Author’s note: In the time since this critique was published, Route 59 Games has addressed a number of the technical issues mentioned.
A coffee shop at the edge of this plane and the next. A new owner that can’t seem to be nice to its customers. The previous owner, who is just trying to help out where he can. A teenager that keeps building robots that are wreaking havoc throughout the shop. An enforcer trying to collect on a debt. A newly dead soul who’s freaking out about being dead.
From the moment that you figuratively step through the doors of The Terminal, Necrobarista’s fictional coffee shop, the characters are entrancing. There’s a certain lifelike quality to them that other narratives often fail to achieve. Part of that is the use of modern dialect, but part of it is simply an overwhelmingly real tone to the dialogue. The characters that are familiar with each other mess with each other in ways that people that are familiar with each other would; the repartee is exceptional until it’s not. The characters that aren’t immediately familiar with each other treat each other as such and don’t necessarily read each other well. When it seems that someone is acting out of character, it’s explained before much time is lost. There’s this pervasive familiarity that lingers throughout the game, as if any given conversation could be something that you might witness in real life.
The dialogue, and the emotions attached to said dialogue, come from such an incredibly real place that I could swear I’ve lived through some of it. At some point in the story, one character discusses how they’ve always been able to naturally pick up basically anything and be good at it—except this one thing. They talk about how that eats at them and how they’re terrified of letting people down at exactly the wrong moment. I have had those exact thoughts and the conversation that ensued could easily have been one that I’ve had with my partner. I didn’t go into the game expecting to have an emotional reaction to it, much less at that part of the game, but the ultimately positive tone that followed was a great reminder that that self-doubt, and perhaps even self-loathing, is something that you can learn to live with.
Similarly, from the outset, the story handles themes surrounding death and dealing with death in a soberingly realistic way. In this world, after you die, you have 24 hours left in the world of the living before you have to move on. Unsurprisingly, not everyone is aware of their situation at first and, once they are, they have issues coming to terms with it. You get to see the progression of the uncertainty of what being dead means and the different ways in which people deal with it, from the perspectives of both the dead people in question and those around them. It asks a lot of philosophical questions about death, likely all of which have been asked before, but it ultimately asks you to accept that death is a part of life and that you can live on in spite of it.
And that’s really what I’d say Necrobarista does best. It takes heavy themes like those of fear of failure, of letting others down, of losing people close to you, of coming to terms with your own mortality, and it finds some way, naturally, to remind you that these are things that you can learn to live with. The game is filled to the brim with heavy topics, but it really does its best to leave you feeling as if you could walk away from each of them in one piece.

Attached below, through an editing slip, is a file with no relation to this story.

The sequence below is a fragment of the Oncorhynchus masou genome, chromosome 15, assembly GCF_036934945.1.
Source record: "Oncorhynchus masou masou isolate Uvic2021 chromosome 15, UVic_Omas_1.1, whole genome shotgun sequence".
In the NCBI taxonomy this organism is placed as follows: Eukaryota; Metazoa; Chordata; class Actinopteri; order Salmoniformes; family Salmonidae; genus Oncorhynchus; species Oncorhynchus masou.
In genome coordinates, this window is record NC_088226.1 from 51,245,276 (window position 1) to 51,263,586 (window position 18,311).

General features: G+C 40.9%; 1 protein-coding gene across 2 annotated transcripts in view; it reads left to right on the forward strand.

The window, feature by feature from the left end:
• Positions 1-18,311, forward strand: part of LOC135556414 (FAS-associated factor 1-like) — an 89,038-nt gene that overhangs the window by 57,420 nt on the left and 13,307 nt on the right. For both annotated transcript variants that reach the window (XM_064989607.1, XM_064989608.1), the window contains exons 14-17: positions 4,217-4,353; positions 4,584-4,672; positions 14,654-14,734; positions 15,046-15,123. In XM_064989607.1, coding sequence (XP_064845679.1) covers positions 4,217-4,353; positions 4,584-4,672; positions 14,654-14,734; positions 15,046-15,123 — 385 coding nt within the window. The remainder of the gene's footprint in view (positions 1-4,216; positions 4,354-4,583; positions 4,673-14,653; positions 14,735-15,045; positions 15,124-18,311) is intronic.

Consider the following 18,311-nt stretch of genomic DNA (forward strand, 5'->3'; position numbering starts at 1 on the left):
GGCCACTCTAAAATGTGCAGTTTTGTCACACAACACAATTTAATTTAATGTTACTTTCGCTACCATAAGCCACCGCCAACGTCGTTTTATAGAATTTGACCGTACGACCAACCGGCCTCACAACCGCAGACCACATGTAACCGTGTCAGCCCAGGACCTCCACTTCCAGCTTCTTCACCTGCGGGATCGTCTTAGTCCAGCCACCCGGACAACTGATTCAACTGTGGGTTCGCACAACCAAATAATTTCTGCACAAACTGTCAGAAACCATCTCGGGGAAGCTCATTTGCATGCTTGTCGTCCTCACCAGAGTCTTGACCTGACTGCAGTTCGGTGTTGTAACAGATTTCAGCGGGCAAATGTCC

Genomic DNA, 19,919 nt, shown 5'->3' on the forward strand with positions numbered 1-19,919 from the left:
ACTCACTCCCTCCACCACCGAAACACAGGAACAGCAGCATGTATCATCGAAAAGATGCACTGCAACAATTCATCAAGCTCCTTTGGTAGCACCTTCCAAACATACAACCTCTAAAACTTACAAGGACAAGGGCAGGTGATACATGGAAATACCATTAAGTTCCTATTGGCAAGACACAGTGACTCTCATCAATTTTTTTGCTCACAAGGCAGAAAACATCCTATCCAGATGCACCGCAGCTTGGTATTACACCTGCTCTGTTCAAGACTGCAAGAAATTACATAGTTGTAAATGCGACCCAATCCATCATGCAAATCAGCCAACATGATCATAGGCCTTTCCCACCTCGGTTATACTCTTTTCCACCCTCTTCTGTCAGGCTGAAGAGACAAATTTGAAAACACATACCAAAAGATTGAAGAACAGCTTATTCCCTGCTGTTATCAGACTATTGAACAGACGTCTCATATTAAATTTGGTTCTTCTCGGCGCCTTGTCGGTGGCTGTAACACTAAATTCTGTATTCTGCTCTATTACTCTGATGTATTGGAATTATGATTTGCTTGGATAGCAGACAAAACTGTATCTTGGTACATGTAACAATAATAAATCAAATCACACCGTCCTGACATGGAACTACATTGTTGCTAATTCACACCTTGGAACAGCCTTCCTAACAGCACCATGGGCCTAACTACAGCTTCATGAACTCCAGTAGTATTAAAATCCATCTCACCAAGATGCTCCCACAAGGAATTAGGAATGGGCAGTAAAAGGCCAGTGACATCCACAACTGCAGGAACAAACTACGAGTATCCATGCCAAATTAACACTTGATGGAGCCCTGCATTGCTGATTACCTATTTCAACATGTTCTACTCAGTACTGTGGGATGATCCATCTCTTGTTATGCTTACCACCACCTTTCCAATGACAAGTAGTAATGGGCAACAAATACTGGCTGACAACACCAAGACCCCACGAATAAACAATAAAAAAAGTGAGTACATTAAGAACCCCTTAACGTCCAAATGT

Somehow, it manages to masterfully tackle each of these topics while also providing a truly engrossing story. The writers have managed something with Necrobarista’s narrative that is rarely pulled off successfully: the story that you think you’re being told at the beginning of the game is not the story you’re being told. The moment that the twist is revealed is truly revelatory in a way that I rarely get to experience anymore because it doesn’t come from nowhere. In hindsight, it’s so insanely clear what was going on. The clues were all there. I simply didn’t know how to read into them.
Unfortunately, I feel that more could have been done with minor characters. The bulk of the story really, truly revolves around a mere five characters. The average patron of The Terminal is simply represented as a silhouette, so those five characters really stand out. They are the stars of the show because they’re the only characters you see—until the second half, when they introduce three more characters. The problem is that those three characters each get maybe 10 minutes of screentime and then they are never seen again. This might have been okay if, for example, there were one new patron or pair of patrons per chapter that we were introduced to as an example of other people existing in this world, but that’s not the case. These three are all thrown into the mix in the same chapter—in the same scene, even—only to never be seen again.
Necrobarista is also a bit of an odd duck in terms of game design. It’s an incredibly stylish visual novel that’s rendered entirely in 3D—and partially animated—but it’s also a bit of an adventure game. While the majority of the narrative is told in visual novel form, the game also allows you to explore The Terminal in first-person, dropping you into a new room that played a prominent role in the previous chapter each time. Here, you can unlock side stories and other little tidbits about the characters that you meet throughout the game, as well as some you would otherwise never read about. This extra content is represented as text that is superimposed over the environment that you find it in as opposed to proper visual novel-esque scenes.